Charlottesville Looks To Move Forward From Violent Protests White marchers carried swastika flags and chanted racist slogans. Counterprotesters gathered to stage their own demonstration. A driver plowed into a group of the counterprotesters — killing a woman.
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Charlottesville Looks To Move Forward From Violent Protests

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Charlottesville Looks To Move Forward From Violent Protests

Charlottesville Looks To Move Forward From Violent Protests

Charlottesville Looks To Move Forward From Violent Protests

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  • <iframe src="https://www.npr.org/player/embed/543358056/543363020" width="100%" height="290" frameborder="0" scrolling="no" title="NPR embedded audio player">
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White marchers carried swastika flags and chanted racist slogans. Counterprotesters gathered to stage their own demonstration. A driver plowed into a group of the counterprotesters — killing a woman.

RACHEL MARTIN, HOST:

The town of Charlottesville, Va., is trying to look forward this morning after a weekend of racist protests and counter-demonstrations that all turned violent.

(SOUNDBITE OF PROTEST)

UNIDENTIFIED PROTESTERS: (Yelling, unintelligible).

MARTIN: That's sound from those clashes on Saturday. The event was called Unite the Right. White marchers carried swastika flags and chanted racist slogans. Counter-protesters gathered to stage their own demonstration. At one point, a driver plowed into a group of the counter-protesters, killing one woman and injuring 19 others. That man is now in custody and will be arraigned today.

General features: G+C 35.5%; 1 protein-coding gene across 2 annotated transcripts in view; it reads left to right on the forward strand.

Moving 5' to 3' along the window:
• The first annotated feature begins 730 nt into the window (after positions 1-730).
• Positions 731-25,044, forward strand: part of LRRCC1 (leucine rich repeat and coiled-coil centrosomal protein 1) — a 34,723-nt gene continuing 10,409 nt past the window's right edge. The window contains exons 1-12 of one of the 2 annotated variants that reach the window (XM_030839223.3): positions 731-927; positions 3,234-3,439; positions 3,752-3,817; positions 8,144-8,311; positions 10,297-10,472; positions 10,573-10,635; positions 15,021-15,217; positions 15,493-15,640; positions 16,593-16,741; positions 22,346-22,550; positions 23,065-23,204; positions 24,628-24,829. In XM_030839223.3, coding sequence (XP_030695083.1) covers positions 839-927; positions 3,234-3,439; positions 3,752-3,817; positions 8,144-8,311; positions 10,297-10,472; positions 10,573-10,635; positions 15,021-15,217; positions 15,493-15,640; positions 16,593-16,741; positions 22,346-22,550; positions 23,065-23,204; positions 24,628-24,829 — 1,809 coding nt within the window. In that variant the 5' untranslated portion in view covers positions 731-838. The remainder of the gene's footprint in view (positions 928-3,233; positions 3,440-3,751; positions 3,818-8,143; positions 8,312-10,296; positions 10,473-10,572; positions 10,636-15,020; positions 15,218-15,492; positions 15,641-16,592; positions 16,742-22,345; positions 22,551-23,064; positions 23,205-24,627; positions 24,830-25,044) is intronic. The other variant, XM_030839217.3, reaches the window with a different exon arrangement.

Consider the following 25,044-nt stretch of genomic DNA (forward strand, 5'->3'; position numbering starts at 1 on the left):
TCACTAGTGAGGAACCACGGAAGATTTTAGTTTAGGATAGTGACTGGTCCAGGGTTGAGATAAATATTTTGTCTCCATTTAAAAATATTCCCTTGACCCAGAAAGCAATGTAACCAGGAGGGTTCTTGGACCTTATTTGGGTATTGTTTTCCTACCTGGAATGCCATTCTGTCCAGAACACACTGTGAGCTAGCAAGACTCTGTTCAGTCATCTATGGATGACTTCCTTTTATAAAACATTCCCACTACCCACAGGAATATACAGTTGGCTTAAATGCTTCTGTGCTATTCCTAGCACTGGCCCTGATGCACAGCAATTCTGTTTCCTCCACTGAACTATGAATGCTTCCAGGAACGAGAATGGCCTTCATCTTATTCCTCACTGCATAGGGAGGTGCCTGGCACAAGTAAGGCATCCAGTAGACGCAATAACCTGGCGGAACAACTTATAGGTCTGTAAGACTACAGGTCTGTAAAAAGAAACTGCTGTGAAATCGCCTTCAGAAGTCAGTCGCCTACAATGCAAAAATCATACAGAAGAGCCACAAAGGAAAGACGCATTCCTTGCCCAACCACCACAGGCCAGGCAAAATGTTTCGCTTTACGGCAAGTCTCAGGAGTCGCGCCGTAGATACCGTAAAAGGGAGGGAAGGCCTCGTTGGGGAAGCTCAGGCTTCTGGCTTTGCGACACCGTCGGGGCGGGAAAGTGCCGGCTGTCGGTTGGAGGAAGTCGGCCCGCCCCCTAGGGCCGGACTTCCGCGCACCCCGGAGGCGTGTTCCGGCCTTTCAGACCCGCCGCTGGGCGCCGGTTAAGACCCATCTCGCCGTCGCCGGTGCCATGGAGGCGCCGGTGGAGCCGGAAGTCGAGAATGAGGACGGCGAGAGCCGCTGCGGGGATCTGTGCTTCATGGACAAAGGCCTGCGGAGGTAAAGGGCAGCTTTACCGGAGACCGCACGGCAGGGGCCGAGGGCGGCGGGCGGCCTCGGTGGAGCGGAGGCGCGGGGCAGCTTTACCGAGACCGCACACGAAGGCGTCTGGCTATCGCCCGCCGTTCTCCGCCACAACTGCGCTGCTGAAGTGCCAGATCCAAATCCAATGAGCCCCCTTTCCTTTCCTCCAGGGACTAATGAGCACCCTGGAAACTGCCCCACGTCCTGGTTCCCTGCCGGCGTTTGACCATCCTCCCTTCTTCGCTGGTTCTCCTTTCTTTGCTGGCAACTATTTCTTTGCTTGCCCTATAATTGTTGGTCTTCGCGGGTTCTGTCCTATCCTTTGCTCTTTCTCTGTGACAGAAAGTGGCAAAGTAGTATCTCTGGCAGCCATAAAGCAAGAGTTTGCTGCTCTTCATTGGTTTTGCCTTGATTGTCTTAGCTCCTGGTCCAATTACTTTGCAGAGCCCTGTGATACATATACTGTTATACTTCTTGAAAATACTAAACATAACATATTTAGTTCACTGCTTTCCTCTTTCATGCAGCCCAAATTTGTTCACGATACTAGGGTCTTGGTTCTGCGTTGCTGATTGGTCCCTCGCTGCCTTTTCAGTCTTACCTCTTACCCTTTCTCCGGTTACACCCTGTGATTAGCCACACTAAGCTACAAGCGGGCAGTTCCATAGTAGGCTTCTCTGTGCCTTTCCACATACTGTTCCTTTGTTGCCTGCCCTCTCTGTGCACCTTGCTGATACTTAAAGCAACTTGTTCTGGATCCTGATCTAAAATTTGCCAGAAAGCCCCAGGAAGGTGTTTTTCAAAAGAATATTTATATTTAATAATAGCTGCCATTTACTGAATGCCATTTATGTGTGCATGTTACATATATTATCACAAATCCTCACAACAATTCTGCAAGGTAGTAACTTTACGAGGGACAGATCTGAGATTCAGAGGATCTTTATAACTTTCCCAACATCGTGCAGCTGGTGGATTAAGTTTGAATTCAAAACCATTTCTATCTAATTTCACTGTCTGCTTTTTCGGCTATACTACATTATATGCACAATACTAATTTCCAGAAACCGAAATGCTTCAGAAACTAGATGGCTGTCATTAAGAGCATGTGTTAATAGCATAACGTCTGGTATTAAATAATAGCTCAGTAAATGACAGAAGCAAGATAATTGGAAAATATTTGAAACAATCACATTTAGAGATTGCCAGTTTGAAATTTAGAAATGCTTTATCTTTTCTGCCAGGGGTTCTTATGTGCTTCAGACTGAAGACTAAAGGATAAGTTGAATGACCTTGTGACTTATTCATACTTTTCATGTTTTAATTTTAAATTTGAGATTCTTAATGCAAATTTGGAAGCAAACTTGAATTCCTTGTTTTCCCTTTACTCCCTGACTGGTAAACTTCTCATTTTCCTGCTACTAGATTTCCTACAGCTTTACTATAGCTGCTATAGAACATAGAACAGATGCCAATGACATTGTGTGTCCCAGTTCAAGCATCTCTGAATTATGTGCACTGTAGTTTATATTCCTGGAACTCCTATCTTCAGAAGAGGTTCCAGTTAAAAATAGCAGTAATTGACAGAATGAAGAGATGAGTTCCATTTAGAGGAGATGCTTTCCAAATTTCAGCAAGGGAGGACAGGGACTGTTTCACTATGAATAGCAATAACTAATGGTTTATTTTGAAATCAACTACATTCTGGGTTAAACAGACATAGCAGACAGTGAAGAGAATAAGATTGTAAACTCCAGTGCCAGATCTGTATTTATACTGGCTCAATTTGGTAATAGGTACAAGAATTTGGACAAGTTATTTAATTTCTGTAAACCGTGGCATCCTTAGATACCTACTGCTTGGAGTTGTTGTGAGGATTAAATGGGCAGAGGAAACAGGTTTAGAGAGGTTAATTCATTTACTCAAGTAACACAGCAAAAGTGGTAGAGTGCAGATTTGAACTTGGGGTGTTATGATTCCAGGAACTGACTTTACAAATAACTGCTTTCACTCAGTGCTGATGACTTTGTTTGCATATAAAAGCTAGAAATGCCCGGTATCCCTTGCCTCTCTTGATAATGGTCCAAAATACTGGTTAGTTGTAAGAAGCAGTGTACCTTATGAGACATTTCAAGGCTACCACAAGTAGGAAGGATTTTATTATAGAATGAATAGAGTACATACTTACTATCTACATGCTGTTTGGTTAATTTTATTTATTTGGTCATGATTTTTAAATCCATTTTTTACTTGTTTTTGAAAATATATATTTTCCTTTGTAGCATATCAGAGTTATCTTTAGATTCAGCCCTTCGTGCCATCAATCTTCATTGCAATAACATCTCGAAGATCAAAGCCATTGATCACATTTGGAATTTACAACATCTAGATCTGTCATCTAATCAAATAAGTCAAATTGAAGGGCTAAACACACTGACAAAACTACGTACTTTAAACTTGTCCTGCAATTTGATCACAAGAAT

We're going to hear from the governor of Virginia, Terry McAuliffe, in a moment. But first we turn to NPR's Sarah McCammon, who is in Charlottesville. Sarah, you have been on the ground covering all this for the last few days. What have you been hearing from people?

SARAH MCCAMMON, BYLINE: Really just a lot of sadness and shock throughout the day, Rachel. It was - the weekend's events were a big theme of a lot of church services Sunday morning. And throughout the day, people were leaving flowers and other mementos at the intersection in downtown Charlottesville, where Heather Heyer died - the 32-year-old who was killed by a car that slammed into a crowd of counter-protesters on Saturday.

People gathered for a candlelight vigil last night. They were singing softly and remembering her and honoring the others who were injured. I also visited Lee Park, where the statue of Confederate General Robert E. Lee still stands. And I met people who were just kind of milling around in small groups, talking to each other. I met a man who said his daughter was Heather Heyer's age, and he was just, you know, expressing a lot of sadness.

MARTIN: Yeah. So what does happen today? This man - the driver - is in custody.

MCCAMMON: That's right. He is due in court today. He's facing several charges. And something else to watch out for going forward is the civil rights investigation into this incident, which is being conducted by the FBI and the Department of Justice. And the community, of course, is continuing to mourn.

MARTIN: NPR's Sarah McCammon in Charlottesville. Thanks, Sarah.

MCCAMMON: Thanks.

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